Earlier this month, severe flooding hit the Italian city of Genoa. Sharon Walker – a translator and English teacher from the UK, now living in the area – wrote an article about it for our “Introduction to Journalism” course, which she’s taking to fulfil a long-held ambition to study journalism.
Having received positive feedback from both educators and learners, the article is published in full below. She says: “It has been such an uplifting experience. I have had some really encouraging comments from other students and that’s been wonderful.”
by Sharon Walker
Last week Max Saveri, a Genoese firefighter, was celebrating his 48th birthday. This week he’s been saving lives in the mud.
Late on Thursday, 9 October 2014, Genoa was submerged in a dark, icy slush as the Bisagno River burst its banks. Everything in its path was carried away; motorcycles, shop-doors, cars and people. Antonio Campanella, 57, lost his life. The first on the scene were firefighters.
Max is a deep-voiced, family man. Passionate about football and tatoos. Proud to be Genoese. Dedicated to his job and his city. The news hits him hard. His cousin, Lauretta (Little Laura), was killed in the floods of 1993. Max says angrily: “Over 21 years have passed and nothing has changed.”
Genoa flooded in: 1970, 1992, 1993 and 2011. Funding was approved for reinforcement work on the river banks. It never began. Red-tape blocked the money. Plans were made and thrown away. Nothing changed. The city known as “La Superba” (The Proud One) was again under thick, stinking mud.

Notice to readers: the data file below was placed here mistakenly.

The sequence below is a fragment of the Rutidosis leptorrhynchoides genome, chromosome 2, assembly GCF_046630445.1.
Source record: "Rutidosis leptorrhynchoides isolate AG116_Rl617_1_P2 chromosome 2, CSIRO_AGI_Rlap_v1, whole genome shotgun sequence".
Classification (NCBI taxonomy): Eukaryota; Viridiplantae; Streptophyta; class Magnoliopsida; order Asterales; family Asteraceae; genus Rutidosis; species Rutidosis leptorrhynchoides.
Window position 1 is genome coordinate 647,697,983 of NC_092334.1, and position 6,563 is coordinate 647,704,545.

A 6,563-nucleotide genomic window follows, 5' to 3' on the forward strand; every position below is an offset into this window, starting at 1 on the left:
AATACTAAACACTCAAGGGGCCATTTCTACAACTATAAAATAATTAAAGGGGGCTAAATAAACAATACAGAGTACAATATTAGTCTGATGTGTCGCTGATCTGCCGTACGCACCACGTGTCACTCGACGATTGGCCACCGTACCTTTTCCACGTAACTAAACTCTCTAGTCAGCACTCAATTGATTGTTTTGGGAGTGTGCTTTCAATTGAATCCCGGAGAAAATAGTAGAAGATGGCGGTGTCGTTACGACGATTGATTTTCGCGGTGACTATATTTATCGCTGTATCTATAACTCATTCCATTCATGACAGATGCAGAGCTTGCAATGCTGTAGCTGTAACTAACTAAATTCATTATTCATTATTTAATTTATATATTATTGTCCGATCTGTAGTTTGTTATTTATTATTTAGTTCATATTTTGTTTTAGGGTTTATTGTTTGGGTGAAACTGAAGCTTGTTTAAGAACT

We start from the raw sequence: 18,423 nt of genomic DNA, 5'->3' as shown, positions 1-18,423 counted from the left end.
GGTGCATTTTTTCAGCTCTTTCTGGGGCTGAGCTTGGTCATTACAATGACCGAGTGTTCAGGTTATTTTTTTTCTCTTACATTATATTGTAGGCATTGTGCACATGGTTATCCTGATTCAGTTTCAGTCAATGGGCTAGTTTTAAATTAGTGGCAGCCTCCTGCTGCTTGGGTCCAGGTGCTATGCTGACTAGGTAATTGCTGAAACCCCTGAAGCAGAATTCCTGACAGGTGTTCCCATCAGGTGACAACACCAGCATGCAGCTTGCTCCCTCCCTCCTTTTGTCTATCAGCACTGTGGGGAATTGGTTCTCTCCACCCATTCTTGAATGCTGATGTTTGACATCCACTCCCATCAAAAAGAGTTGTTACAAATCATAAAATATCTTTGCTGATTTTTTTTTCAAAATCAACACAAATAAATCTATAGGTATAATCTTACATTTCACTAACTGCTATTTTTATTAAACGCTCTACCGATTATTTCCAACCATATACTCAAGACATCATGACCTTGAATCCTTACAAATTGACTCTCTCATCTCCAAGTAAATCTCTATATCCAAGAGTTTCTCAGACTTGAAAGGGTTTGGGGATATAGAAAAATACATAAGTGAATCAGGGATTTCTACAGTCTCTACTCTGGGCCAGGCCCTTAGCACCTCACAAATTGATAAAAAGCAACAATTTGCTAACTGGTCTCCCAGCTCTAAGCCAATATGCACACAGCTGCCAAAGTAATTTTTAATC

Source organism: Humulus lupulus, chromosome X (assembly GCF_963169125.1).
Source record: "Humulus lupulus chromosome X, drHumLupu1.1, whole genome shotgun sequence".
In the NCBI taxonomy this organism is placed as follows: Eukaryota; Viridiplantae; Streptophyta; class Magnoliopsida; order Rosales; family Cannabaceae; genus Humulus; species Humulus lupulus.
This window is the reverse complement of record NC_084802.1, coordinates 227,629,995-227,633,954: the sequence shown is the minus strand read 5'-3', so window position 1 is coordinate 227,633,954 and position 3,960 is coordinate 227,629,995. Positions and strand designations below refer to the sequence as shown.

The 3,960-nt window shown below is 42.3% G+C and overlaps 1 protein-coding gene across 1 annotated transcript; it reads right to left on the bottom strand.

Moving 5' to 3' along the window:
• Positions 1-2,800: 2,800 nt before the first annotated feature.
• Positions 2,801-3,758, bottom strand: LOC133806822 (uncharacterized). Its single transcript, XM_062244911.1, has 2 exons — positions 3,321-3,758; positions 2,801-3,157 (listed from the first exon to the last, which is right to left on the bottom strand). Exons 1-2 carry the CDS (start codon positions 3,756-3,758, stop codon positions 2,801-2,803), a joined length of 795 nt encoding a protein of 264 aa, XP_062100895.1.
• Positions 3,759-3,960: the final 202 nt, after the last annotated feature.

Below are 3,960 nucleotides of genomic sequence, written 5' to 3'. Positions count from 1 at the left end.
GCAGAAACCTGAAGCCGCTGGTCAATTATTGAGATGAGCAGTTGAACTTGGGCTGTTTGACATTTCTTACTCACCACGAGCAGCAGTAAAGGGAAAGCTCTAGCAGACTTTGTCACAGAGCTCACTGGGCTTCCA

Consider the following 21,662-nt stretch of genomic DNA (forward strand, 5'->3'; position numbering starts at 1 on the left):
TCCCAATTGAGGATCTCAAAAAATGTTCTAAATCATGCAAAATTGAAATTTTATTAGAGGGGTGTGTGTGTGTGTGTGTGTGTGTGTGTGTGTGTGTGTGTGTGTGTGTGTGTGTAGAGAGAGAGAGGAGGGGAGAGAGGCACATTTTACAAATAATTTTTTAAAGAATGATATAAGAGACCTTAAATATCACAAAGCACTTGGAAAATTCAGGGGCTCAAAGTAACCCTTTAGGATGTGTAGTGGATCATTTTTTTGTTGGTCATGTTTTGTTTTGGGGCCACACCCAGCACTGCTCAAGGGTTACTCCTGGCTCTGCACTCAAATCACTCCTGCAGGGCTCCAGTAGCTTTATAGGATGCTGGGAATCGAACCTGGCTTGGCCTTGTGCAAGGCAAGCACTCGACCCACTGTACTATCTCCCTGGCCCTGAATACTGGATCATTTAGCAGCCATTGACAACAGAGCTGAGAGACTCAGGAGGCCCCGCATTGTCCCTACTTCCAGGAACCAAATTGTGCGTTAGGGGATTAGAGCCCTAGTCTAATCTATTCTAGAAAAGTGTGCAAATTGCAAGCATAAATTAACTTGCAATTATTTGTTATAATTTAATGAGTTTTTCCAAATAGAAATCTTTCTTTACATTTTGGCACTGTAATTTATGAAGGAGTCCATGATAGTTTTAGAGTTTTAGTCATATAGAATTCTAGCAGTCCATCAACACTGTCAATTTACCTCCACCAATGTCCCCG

So what do these outraged people do? They start shovelling. Thousands arrive, many of them students. Known as “Angeli del fango” (mud angels), they work relentlessly.
Max is there every day. Dragging people from mud-immersed vehicles. Draining water from houses and shops. Tirelessly shovelling mud and rotting debris. On Facebook he thanks those offering coffee, roast chickens and focaccia bread. He’s proud when Genoa CFC footballer, Luca Antonini, joins the mud angels. Strongly against racism, he posts photos of “Angeli” from Senegal, Ecuador and Albania.
Prime Minister, Matteo Renzi, and Liguria’s Governor, Claudio Burlando, promise to free funds. The Genoese people are sceptical.
Thank you messages arrive every day for Max and his colleagues. So does he consider himself a hero? He says: “No, it’s my job.” In dialect he tells me: “Mi son nasciû Zeneise e… no ghe mòllo!” – “I was born Genoese and… I’m not giving up!”
You can join “Introduction to Journalism” until 9 November or read an article from another learner on the course: “David” by Shawn Basheer. Alternatively, you can see similar courses starting soon in our Creative Arts & Media category.